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Who does this?

Slashdot was originally created in September of 1997 by Rob "CmdrTaco" Malda. Today it is owned by OSTG, which, in turn is owned by VA Software.

Slashdot is run primarily by me and by Jeff "Hemos" Bates, who posts stories and manages other sites for OSTG.

Slashcode is wrangled and various other deeds of a technical nature are committed by the OSTG Slashteam: Jamie McCarthy, Chris "Pudge" Nandor, Brian "Krow" Aker, and Jon "CowboyNeal" Pater.

Editorial responsibilities are still handled by Rob "CmdrTaco" Malda, along with the rest of the Slashdot Authors: Jeff "Hemos" Bates, Timothy Lord (Managing Editor), Cliff Wood (Ask Slashdot Editor), Michael Sims, Jamie McCarthy (YRO Sectior), Simon "Simoniker" Carless (Games Section) and Jon 'CowboyNeal' Pater (Editor at Very Large).

Our bandwidth and co-loc comes from Exodus.Net, and our hardware comes from VA Linux Systems. (You can learn more about our setup here.)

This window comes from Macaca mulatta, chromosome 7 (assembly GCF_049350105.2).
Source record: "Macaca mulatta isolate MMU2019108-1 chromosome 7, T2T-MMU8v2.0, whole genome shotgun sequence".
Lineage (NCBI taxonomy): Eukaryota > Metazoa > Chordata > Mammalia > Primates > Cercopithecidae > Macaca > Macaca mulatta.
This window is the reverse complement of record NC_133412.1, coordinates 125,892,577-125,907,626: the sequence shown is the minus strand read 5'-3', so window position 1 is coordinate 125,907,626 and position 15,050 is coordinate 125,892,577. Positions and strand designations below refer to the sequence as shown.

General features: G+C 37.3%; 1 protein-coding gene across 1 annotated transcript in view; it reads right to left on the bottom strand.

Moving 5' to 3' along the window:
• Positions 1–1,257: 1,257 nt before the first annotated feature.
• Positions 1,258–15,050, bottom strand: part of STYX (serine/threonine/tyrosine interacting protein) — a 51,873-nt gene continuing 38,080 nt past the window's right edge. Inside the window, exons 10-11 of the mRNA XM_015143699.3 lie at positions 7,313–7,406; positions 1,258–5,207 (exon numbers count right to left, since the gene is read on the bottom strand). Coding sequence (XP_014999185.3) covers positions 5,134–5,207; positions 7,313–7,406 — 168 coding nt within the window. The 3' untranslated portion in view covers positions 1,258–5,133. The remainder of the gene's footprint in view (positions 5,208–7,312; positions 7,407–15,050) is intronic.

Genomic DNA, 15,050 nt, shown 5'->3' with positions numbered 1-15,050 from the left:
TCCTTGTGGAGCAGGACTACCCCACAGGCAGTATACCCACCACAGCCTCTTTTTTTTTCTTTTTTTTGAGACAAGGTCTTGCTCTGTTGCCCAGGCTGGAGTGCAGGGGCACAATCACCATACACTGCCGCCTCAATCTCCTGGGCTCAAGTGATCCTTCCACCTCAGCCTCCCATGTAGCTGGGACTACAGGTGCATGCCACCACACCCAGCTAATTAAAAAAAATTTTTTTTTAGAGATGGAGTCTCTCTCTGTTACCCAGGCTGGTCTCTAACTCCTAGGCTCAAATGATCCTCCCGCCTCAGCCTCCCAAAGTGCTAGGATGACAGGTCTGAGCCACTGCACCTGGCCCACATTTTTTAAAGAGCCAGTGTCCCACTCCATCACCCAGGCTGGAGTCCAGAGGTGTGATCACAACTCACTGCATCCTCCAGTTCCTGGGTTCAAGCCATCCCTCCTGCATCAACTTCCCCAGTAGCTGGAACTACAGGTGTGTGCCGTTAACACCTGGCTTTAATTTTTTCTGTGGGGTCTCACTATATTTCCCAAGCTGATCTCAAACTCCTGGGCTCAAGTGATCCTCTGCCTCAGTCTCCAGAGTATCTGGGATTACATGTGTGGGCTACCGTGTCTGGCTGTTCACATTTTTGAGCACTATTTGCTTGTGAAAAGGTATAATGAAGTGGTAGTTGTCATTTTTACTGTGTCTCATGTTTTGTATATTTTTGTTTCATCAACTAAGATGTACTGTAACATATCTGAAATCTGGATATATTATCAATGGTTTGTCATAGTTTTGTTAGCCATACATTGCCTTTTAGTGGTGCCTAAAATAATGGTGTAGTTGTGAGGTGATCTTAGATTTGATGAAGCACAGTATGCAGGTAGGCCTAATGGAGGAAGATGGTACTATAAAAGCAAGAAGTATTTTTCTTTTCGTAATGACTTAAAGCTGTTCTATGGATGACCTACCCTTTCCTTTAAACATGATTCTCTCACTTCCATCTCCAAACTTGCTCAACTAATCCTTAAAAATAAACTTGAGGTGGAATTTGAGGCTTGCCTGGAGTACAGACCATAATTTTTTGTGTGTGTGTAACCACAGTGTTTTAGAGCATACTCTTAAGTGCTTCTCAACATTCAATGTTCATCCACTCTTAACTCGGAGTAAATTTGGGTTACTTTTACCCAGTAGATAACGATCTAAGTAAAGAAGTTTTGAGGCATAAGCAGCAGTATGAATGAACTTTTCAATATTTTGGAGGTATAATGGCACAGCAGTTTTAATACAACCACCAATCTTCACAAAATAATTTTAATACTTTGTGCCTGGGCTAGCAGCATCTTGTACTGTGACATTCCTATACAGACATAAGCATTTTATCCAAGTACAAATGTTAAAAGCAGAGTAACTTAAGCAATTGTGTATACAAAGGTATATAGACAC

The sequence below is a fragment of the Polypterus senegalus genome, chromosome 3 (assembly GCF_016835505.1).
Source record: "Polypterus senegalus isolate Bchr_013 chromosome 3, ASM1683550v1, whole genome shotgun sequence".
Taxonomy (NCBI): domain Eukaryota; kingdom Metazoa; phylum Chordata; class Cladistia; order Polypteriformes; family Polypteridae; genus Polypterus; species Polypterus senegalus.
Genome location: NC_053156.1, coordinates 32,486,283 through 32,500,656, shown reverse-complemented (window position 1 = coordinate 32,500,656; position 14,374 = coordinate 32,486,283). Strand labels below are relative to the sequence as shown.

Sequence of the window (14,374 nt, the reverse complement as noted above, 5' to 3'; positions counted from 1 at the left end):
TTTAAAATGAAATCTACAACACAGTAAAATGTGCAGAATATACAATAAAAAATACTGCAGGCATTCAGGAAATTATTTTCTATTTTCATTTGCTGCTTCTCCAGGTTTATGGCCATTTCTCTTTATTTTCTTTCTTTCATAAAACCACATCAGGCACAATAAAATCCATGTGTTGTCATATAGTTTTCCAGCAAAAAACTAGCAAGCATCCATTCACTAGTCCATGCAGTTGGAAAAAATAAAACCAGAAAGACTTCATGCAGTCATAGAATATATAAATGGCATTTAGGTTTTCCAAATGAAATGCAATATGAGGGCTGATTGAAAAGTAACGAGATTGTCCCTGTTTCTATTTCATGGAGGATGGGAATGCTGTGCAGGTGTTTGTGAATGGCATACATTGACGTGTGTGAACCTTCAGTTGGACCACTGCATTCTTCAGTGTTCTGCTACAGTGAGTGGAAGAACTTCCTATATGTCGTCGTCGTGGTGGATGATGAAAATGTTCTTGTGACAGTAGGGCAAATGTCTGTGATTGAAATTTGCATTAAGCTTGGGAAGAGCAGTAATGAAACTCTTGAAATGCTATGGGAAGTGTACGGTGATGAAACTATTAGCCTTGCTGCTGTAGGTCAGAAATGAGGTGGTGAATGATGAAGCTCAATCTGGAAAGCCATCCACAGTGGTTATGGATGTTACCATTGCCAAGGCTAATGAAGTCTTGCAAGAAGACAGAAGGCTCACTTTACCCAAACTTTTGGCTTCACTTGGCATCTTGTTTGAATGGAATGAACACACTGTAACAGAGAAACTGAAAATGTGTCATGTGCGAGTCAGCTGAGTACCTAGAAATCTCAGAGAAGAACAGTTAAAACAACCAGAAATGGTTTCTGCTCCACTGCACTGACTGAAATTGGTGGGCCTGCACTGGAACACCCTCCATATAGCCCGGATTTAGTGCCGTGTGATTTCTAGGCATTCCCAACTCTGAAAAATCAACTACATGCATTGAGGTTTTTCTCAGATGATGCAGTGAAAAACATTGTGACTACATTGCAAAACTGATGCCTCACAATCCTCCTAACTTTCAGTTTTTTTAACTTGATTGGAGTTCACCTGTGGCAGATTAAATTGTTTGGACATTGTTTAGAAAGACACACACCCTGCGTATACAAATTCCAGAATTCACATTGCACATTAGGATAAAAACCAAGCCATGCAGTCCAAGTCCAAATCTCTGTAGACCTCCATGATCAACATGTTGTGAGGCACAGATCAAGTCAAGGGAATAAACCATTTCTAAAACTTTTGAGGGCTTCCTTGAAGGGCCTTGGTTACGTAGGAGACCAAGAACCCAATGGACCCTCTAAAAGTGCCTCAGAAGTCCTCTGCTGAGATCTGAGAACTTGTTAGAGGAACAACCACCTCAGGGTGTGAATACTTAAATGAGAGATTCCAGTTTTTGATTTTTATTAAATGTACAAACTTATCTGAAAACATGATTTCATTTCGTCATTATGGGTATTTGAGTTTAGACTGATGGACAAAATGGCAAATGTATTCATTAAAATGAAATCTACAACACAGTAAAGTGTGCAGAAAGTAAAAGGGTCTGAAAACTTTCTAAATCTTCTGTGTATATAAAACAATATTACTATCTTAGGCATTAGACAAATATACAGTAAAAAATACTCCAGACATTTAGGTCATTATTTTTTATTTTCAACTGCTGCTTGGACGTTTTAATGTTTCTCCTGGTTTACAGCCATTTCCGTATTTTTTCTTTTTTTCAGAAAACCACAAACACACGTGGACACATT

Answered by: CmdrTaco
Last Modified: 2/07/02

What does the name "Slashdot" mean?

"Slashdot" is a sort of obnoxious parody of a URL. When I originally registered the domain, I wanted to make the URL silly, and unpronounceable. Try reading out the full URL to http://slashdot.org and you'll see what I mean. Of course my cocky little joke has turned around and bit me in the butt because now I am called upon constantly to tell people my URL or email address. I can't tell you how many people respond confused "So do I spell out the 'dot' or is that just a period?"

Answered by: CmdrTaco
Last Modified: 10/29/00

Do Rob and Jeff ever regret the decision to sell Slashdot?

Yes and no. It's difficult for the reader to grasp exactly how big and complex an operation running Slashdot has become. While we do sometimes experience a little nostalgia for the old days, Slashdot at its present readership level simply couldn't exist without the infrastructure that OSTG provides. Also, the fact that OSTG has taken over things like network operations and advertising sales means that we can work on the things that we enjoy, like posting stories and code development.

Answered by: CmdrTaco
Last Modified: 10/21/00

Now that you have sold it, does this mean you've become corporate drones?

No.

Answered by: CmdrTaco
Last Modified: 10/21/00

If you're not corporate drones, whose idea was the Slashdot PT Cruiser?